“We are very fortunate to have MCAS and I am committed to having personnel and volunteers who want to see the shelter survive and the animals thrive. I hope the people of Maury County are as well.”

Butt said in the January meeting she would stand behind Stewart because she had only been in the job for a short period of time and felt like she and the staff are working to improve conditions. Now, the mayor has chosen to move forward with a search for a new director.

“This change is being made with the new direction we want MCAS to take in mind. With the growth in Maury County, and the additional pressing need for all kinds of animal services, the decision was made to make personnel changes that will move MCAS forward and make it the best it can be,” she said.

Until a new director is hired, Deputy Director Makayla Vandiver will serve in the position. To apply for the position, visit maurycounty-tn.gov.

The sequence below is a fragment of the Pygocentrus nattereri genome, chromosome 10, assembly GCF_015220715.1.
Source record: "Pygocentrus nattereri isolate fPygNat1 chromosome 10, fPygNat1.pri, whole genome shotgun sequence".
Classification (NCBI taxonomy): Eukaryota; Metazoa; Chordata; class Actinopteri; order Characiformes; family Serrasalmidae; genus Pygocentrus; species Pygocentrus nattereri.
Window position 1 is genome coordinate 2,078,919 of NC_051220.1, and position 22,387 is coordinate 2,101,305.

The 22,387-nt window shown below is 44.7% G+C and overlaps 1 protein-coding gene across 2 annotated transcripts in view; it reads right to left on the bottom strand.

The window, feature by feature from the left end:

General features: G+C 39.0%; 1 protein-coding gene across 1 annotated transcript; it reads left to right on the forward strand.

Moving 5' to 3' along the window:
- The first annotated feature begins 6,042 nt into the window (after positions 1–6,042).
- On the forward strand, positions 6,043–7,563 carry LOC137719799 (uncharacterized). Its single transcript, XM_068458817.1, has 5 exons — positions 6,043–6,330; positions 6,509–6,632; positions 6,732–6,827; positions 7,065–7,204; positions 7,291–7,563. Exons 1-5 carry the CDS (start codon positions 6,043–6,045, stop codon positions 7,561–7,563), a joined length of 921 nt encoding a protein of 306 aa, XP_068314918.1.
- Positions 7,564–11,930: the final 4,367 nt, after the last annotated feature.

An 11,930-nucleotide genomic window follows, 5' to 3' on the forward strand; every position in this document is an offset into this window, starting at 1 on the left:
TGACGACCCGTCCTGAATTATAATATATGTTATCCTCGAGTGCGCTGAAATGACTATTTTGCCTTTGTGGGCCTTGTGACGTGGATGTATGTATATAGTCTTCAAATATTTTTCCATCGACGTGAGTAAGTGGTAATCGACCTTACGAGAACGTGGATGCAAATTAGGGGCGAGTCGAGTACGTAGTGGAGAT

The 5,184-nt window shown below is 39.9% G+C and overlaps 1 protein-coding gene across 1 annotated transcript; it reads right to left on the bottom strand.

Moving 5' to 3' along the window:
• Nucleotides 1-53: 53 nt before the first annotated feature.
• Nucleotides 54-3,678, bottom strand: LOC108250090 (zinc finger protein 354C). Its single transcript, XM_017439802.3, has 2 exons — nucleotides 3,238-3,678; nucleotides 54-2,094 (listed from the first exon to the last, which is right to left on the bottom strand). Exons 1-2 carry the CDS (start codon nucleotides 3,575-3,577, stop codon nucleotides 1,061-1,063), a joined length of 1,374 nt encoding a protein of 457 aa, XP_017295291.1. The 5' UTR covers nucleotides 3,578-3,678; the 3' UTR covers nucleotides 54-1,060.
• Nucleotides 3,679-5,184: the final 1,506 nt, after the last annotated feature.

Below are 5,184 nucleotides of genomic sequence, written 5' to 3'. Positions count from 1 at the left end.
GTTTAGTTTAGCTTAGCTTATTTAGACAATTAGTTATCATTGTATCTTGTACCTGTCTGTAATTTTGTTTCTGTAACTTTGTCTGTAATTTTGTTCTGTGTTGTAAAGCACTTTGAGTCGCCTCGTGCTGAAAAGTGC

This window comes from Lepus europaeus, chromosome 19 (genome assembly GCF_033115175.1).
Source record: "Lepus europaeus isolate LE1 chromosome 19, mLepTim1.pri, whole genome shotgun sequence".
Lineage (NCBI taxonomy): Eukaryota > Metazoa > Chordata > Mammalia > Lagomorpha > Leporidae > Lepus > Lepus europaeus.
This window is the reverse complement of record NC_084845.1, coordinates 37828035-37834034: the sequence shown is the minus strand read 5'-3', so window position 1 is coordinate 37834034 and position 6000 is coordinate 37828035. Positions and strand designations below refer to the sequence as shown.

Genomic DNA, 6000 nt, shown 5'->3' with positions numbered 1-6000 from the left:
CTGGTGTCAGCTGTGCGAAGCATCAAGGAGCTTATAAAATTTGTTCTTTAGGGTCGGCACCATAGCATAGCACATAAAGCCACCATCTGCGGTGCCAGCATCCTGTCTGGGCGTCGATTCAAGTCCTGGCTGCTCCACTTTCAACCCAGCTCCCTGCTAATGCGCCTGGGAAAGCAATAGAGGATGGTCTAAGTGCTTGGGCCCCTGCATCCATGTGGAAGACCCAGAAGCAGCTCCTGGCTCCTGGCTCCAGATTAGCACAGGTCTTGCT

And now, Your Hometown Memorials, Sponsored by Oakes & Nichols Funeral Home…  

Samuel Thomas Dubois, 35, son of Tom and Anita Dubois, died Sunday at his residence here in Columbia.  A memorial service will be conducted Friday at 11:00 AM at St. Peter’s Episcopal Church.  The family will visit with friends Thursday from 4:00 PM until 7:00 PM at Oakes & Nichols Funeral Home and Friday from 9:30 AM until 11:00 AM at St. Peter’s Episcopal Church Parish Hall.

 

Mrs. Lynda June Coffey Briggs, 82, resident of Columbia and retired secretary for Highland Church of Christ, passed away Friday, January 19th at NHC Columbia.